A U-boat, being unable to tow a large cargo ship any appreciable distance, would, under the Cruiser Rules, surface by the side of a cargo ship of a belligerent nation and announce to the crew that their ship had been captured. The captain of the captured ship would be ordered to come aboard the U-boat bringing the ship’s papers. Once the crew made a distress call and abandoned ship, the Germans would take possession of the ship as a prize of war. The U-boat crew then had the right under rules of war to sink it.
The February 1, 1915 issue of the New York Times had a front-page article in which British civilian sailors from unarmed merchant vessels explained in detail their experiences of being captured by German U-boats under the Cruiser Rules. The SS Linda Blanche was sunk by U-31 on January 30, 1915. One of the crewmen related what happened once the U-boat surfaced, announced they had been captured, examined the papers, and determined it was an unarmed merchant ship:
The mate [who] was in charge of the boat that passed between the Linda Blanche, and the submarine, said the German officers were jolly chaps and quite young, too. They could speak English well, and they gave the crew half a box of cigars and some cigarettes. One Welshman got a muffler, another a pair of strong suede gloves, and the cabin boy, a little chap of 15, who was made much of because he was in tears, got a cap and a pair of mittens from the submarine crew. He laughed when he got back to land, and was comparatively happy when he went off to his Welsh home by train.
The quartermaster of the SS Ben Cruachan, which was sunk by the U-21 on that same day in a manner similar to that of the SS Linda Blanche, explained how they were treated by the German submariners:
It was about 10:00 o’clock when the submarine was sighted and we should have been in Liverpool at 2 o’clock. When we were held up the crew got into two large lifeboats and two small boats. The report that our ship was torpedoed is not correct. They blew her up by a bomb which was carried aboard and placed at the stern end. There was a long fuse which ran over the side of the ship and reached almost down to the level of the water. When everybody had got off one of the submarine crew applied a light to it.
The quartermaster added:
The Germans were very decent to us. They told us where we could find a trawler fleet. The chief officer of the submarine shook hands with our skipper and said “I am very sorry, Captain, but war is war.” When our skipper got off the submarine into the lifeboat the German crew stood at salute and the chief officer shouted, “I hope you will all get picked up before bad weather comes on.”
German U-boats obeyed the Cruiser Rules not just as a code of honor, although there was considerable honor amongst the soldiers, sailors, and airmen who served on both sides in World War I. There were also some pragmatic reasons. U-boats had a limited number of torpedoes, torpedoes were expensive, and depending on the size, design, and hull strength of a ship, it frequently required more than one WWI-era torpedo to sink it. U-boat commanders usually preferred to use well-placed demolition charges to sink the ships they captured. Also, humane treatment of the noncombatant crewmembers of captured vessels encouraged future cooperation by crewmembers during subsequent captures.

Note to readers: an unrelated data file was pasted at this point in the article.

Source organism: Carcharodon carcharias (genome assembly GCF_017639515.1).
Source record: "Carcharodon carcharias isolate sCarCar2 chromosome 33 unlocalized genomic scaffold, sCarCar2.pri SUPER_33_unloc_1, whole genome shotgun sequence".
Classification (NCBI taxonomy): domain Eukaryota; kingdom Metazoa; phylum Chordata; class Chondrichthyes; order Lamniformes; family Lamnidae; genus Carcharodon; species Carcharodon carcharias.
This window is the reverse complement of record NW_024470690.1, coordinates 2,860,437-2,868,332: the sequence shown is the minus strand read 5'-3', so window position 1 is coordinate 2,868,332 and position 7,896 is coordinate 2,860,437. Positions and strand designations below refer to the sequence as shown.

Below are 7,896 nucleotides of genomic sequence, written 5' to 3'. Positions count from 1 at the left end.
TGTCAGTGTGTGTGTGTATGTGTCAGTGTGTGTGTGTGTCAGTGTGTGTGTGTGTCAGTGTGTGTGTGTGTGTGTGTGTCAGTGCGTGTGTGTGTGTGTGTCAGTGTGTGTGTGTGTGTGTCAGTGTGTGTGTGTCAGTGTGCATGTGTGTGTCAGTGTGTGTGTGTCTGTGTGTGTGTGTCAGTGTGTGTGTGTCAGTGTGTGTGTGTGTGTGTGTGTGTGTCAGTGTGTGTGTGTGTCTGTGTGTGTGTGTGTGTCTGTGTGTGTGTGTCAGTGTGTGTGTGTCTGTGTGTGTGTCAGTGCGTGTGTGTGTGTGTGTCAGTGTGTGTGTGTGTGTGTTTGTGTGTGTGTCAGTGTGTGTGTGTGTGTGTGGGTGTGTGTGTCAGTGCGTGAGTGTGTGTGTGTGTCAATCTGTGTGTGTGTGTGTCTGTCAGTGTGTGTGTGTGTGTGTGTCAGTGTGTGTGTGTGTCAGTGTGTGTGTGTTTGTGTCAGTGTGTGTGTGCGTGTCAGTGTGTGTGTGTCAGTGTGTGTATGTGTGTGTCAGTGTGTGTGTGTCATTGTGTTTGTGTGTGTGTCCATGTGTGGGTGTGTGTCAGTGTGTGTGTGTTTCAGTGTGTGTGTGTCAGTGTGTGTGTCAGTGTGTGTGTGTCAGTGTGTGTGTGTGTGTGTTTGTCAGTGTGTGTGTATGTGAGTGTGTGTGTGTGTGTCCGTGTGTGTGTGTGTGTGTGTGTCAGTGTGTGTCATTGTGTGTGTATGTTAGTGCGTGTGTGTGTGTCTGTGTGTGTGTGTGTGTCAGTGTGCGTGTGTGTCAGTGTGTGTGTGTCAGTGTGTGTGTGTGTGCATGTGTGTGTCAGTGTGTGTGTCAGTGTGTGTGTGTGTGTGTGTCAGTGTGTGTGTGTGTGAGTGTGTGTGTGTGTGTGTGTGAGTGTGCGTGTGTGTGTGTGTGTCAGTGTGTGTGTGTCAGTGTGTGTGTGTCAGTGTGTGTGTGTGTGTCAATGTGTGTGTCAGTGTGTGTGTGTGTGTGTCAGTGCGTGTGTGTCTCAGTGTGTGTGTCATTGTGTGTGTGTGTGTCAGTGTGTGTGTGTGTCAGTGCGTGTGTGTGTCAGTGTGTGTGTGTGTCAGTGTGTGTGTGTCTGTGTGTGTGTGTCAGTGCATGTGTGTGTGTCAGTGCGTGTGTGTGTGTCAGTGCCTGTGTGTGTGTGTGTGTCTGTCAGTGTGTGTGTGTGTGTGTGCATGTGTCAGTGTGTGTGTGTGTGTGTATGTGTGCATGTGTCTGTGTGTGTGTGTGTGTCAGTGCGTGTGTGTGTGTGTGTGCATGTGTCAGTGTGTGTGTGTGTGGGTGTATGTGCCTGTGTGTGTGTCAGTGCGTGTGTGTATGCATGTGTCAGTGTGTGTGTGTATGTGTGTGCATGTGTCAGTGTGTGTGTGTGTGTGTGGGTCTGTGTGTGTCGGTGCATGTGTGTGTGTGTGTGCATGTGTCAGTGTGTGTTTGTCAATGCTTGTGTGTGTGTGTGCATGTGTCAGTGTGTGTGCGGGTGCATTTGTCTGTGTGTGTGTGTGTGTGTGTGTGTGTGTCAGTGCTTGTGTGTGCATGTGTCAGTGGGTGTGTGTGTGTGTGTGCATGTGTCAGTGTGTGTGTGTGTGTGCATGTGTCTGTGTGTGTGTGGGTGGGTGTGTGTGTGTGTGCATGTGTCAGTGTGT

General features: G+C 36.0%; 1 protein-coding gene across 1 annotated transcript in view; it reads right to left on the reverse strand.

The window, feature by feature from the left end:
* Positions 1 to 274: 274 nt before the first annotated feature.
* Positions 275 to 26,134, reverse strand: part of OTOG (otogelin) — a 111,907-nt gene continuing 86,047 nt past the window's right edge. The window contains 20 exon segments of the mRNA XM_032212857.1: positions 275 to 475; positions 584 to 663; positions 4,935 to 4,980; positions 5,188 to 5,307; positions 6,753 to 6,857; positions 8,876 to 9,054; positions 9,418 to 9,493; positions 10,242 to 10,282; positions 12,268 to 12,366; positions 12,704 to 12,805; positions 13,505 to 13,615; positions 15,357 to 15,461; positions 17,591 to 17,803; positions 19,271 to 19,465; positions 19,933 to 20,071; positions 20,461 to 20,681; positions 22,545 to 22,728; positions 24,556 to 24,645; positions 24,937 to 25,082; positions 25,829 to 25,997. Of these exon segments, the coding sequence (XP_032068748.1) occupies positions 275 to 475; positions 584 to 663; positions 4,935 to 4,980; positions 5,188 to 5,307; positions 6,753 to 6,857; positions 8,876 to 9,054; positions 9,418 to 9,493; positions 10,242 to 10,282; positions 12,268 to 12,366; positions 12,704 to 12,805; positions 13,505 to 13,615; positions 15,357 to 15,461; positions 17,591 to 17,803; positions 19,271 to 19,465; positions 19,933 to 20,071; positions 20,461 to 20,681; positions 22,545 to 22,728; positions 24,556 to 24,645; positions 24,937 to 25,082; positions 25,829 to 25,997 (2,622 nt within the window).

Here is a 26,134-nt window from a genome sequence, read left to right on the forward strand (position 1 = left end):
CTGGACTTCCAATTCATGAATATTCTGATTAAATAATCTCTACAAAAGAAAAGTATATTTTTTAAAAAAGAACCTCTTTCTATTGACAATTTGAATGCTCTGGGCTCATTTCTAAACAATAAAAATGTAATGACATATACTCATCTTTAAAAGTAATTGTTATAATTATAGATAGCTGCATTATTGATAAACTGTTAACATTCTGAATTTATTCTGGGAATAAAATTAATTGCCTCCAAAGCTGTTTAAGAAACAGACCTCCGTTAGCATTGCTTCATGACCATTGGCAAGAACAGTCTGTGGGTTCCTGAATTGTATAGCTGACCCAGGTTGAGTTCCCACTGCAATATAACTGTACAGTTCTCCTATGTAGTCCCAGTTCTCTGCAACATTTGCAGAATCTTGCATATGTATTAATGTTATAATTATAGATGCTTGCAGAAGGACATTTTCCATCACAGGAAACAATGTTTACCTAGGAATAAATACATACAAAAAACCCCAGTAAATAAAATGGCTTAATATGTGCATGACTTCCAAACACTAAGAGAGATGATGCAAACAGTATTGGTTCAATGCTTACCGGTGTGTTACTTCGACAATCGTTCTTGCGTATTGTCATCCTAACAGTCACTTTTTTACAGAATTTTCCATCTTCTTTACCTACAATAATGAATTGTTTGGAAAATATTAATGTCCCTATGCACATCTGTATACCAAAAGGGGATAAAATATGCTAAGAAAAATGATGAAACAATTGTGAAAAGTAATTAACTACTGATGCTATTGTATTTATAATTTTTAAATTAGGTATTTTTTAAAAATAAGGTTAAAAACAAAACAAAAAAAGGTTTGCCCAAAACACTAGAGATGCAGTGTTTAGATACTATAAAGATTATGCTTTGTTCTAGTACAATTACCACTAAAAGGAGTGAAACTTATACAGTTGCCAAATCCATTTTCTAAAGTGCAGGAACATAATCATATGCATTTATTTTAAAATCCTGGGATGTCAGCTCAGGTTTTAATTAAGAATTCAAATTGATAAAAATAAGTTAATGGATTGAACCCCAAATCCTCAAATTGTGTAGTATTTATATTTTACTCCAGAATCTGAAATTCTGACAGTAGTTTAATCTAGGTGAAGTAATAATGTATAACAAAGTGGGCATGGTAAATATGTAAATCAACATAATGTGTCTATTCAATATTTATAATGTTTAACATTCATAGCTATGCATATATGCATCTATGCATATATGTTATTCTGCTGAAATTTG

Britain Caught Violating the Cruiser Rules
When the U-21 captured the Ben Cruachan, the German submarine crew made a startling discovery: official orders to ships’ captains to disobey the Cruiser Rules. Author Colin Simpson in his book Lusitania described it:
On board her first victim, the 3000-ton Ben Cruachan of the Ben Line of Edinburg, she captured a complete set of Churchill’s inflammatory orders, including the instructions to ram and to fly a neutral flag.
Within days Kaiser Wilhelm II traveled to the naval station at Wilhelmshaven. On February 4, the German Admiralty issued a war zone decree. The next day’s New York Times printed much of it on the front page:
The waters around Great Britain and Ireland, including the whole English Channel, are declared a war zone from and after Feb. 18, 1915.
Every enemy merchant ship found in this war zone will be destroyed, even if it is impossible to avert dangers which threaten the crew and passengers.
Also, neutral ships in the war zone are in danger, as in consequence of the misuse of neutral flags, ordered by the British Government on Jan. 31, and in view of the hazards of naval warfare, it cannot always be avoided that attacks meant for enemy ships endanger neutral ships.
Germany’s ill-advised war zone reaction to catching the British red-handed was one of the biggest blunders of World War I. Germany should have used this in psychological warfare. They had the evidence they needed to influence neutral nations to take action against Britain. They could have pointed out the endangerment of 15-year-old cabin boys by ordering noncombatant merchant vessels to attempt to ram U-boats, thereby revoking their status as noncombatants. Instead, the German leaders chose a military reaction that backfired in two ways: It alienated the very people they were trying to influence, and the emotional headlines of war got the front page news while articles of substance, if reported all, were frequently pushed to the back pages.